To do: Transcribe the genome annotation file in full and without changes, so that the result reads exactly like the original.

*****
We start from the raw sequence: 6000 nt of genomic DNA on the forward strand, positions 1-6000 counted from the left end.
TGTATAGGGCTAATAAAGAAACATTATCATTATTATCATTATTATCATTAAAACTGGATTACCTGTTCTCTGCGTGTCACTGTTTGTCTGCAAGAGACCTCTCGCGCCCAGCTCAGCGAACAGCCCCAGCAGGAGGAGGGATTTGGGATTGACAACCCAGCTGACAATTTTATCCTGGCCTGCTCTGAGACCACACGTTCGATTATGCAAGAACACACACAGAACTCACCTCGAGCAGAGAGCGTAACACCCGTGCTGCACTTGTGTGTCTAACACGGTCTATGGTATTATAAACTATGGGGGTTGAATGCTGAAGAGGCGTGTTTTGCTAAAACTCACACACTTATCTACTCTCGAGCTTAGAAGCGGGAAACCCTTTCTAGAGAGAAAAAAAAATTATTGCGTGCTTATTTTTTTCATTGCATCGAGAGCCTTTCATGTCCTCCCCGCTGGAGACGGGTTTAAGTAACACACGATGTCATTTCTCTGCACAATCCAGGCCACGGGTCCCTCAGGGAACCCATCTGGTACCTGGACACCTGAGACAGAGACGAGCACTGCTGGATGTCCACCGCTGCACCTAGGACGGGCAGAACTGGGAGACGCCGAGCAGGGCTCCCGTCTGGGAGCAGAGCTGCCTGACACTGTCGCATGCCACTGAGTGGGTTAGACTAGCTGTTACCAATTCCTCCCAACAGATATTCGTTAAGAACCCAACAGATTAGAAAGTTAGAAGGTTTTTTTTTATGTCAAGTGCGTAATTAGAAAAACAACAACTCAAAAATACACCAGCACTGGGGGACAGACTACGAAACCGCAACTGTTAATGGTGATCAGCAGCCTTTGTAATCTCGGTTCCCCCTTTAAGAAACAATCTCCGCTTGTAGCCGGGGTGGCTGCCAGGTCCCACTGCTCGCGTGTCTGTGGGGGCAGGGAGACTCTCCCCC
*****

We start from the raw sequence: 6000 nt of genomic DNA on the forward strand, positions 1-6000 counted from the left end.
TGTATAGGGCTAATAAAGAAACATTATCATTATTATCATTATTATCATTAAAACTGGATTACCTGTTCTCTGCGTGTCACTGTTTGTCTGCAAGAGACCTCTCGCGCCCAGCTCAGCGAACAGCCCCAGCAGGAGGAGGGATTTGGGATTGACAACCCAGCTGACAATTTTATCCTGGCCTGCTCTGAGACCACACGTTCGATTATGCAAGAACACACACAGAACTCACCTCGAGCAGAGAGCGTAACACCCGTGCTGCACTTGTGTGTCTAACACGGTCTATGGTATTATAAACTATGGGGGTTGAATGCTGAAGAGGCGTGTTTTGCTAAAACTCACACACTTATCTACTCTCGAGCTTAGAAGCGGGAAACCCTTTCTAGAGAGAAAAAAAAATTATTGCGTGCTTATTTTTTTCATTGCATCGAGAGCCTTTCATGTCCTCCCCGCTGGAGACGGGTTTAAGTAACACACGATGTCATTTCTCTGCACAATCCAGGCCACGGGTCCCTCAGGGAACCCATCTGGTACCTGGACACCTGAGACAGAGACGAGCACTGCTGGATGTCCACCGCTGCACCTAGGACGGGCAGAACTGGGAGACGCCGAGCAGGGCTCCCGTCTGGGAGCAGAGCTGCCTGACACTGTCGCATGCCACTGAGTGGGTTAGACTAGCTGTTACCAATTCCTCCCAACAGATATTCGTTAAGAACCCAACAGATTAGAAAGTTAGAAGGTTTTTTTTTATGTCAAGTGCGTAATTAGAAAAACAACAACTCAAAAATACACCAGCACTGGGGGACAGACTACGAAACCGCAACTGTTAATGGTGATCAGCAGCCTTTGTAATCTCGGTTCCCCCTTTAAGAAACAATCTCCGCTTGTAGCCGGGGTGGCTGCCAGGTCCCACTGCTCGCGTGTCTGTGGGGGCAGGGAGACTCTCCCCC